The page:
Russia claims these bombs have an accuracy of CEP<15m, meaning 50% of the bombs will strike within a circle with a radius of 15 meters. Western analysts almost uniformly believe these claims to be exaggerated.
Russian glide bombs rely on the GLOSNAST constellation of coordinate guidance, which is more than a generation behind the U.S. GPS system. The UMPK guidance module attached to these bombs were highly improvised and rushed into production—and from recovered copies almost completely built with Western electronic components. The CEP of these weapons are more likely to be two or three times greater than the claimed CEP accuracy—meaning 30-45 meters.
A standard U.S. Army pontoon bridge is just 5.7 meters wide. A direct hit from a Russian glide bomb is extremely unlikely, although the sheer power of a 3,300-pound bomb can do a great deal of damage within a broad radius. Still, when striking floating targets, the concussive effect of the bomb is partially absorbed by the water, and a low-lying flexible structure is least likely to be affected by shockwaves from a powerful but distant explosion.
A direct strike from a highly accurate 500-pound or smaller munition is much more likely to cause damage than a powerful and inaccurate 3,300-pound bomb when striking a bridge—partly explaining Russian difficulties with hitting small targets and their general reliance on area-bombing.
Furthermore, the most advanced Western air defense systems have proved highly effective at deterring glide-bombing attacks on key targets. After a series of glide-bombing strikes on Ukrainian positions near Krynky on Nov. 4 and 5, Russian military blogger Romanov noted that Ukraine shifted Iris-T air defense systems within a few kilometers of the village on the opposite side of the river, now protecting the area from slow-flying glide bombs.
Given the success of Western air defense systems in intercepting Russian planes, cruise missiles, glide bombs, and drones, a concentrated and layered Ukrainian air defense near a bridge site could be reasonably expected to protect it from Russian air strikes. Control of the waterways would protect against the kind of water drones that destroyed the Zatoka Bridge. That means Ukraine’s final challenge would be to protect any new bridge from Russian artillery.
Securing the Antonivskyi Bridge site would almost require capturing the town of Oleshky, and likely the surrounding villages of Pishchanivka, Poima, Sahy, and Pidlisne.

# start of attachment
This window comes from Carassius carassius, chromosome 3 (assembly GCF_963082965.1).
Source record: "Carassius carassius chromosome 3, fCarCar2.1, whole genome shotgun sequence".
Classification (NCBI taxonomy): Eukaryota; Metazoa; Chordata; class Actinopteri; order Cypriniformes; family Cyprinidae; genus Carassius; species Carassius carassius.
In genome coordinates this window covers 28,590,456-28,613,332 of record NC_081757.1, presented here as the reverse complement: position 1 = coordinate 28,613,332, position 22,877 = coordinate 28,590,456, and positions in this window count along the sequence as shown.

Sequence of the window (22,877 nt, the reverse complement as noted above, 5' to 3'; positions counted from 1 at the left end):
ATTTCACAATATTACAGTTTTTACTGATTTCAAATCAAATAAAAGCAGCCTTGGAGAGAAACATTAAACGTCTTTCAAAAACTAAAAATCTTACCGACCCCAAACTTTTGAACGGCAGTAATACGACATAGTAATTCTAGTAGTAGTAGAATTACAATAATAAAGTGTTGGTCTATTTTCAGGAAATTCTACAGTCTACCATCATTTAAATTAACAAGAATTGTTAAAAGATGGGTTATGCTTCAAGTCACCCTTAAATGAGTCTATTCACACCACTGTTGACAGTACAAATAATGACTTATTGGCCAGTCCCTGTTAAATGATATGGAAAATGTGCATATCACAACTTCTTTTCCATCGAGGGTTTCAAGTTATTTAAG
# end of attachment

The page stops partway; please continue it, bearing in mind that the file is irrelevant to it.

Securing the Kakhovka Dam Bridge would represent a similar challenge, requiring the liberation of the town of Nova Kakhovka and several surrounding villages.
Ukraine’s current methodical advances in this area are creating the conditions where all of this might be possible. Russia clearly sees Ukrainian gains as a serious threat.
No Russian tank losses had been reported in Kherson for weeks, suggesting that perhaps they had been moved to other active fronts. Then, on Nov. 6, Russia lost two T-72 tanks outside Krynky, followed by an advanced T-90M north of Pidsteppe on Nov. 7. Both Ukraine and Russia appear to be moving heavy equipment into this area as the fighting escalates.
Could this represent the beginning of a major Ukrainian operation in this area? Most definitely.
Russia has far fewer fortifications in Kherson oblast than in Zaporizhzhia to the east.
If Ukraine can secure a supply route across the river, Ukraine could threaten Russian defenses around Melitopol and the Surovikin line from behind. From there, it would be just a little over 100 kilometers (60 miles) to Crimea.
But the challenge of securing that initial bridgehead is immense. Amphibious assaults are considered among the most difficult operations in war. Ukraine may need to rely on predominantly light infantry forces supported by smaller numbers of heavy armored vehicles to secure a safe bridgehead.
Russian military blogger/propagandist Rybar has been warning that Ukraine is moving significant numbers of marines to Kherson, which would be the best elite light infantry unit for this task. They are trained to fight predominantly dismounted, moving by Humvee and MaxxPro armored trucks with minimal armor support.
The coming weeks will show if this is merely a Ukrainian fixing operation—designed to force Russia to weaken other fronts by reinforcing this one—or the real deal.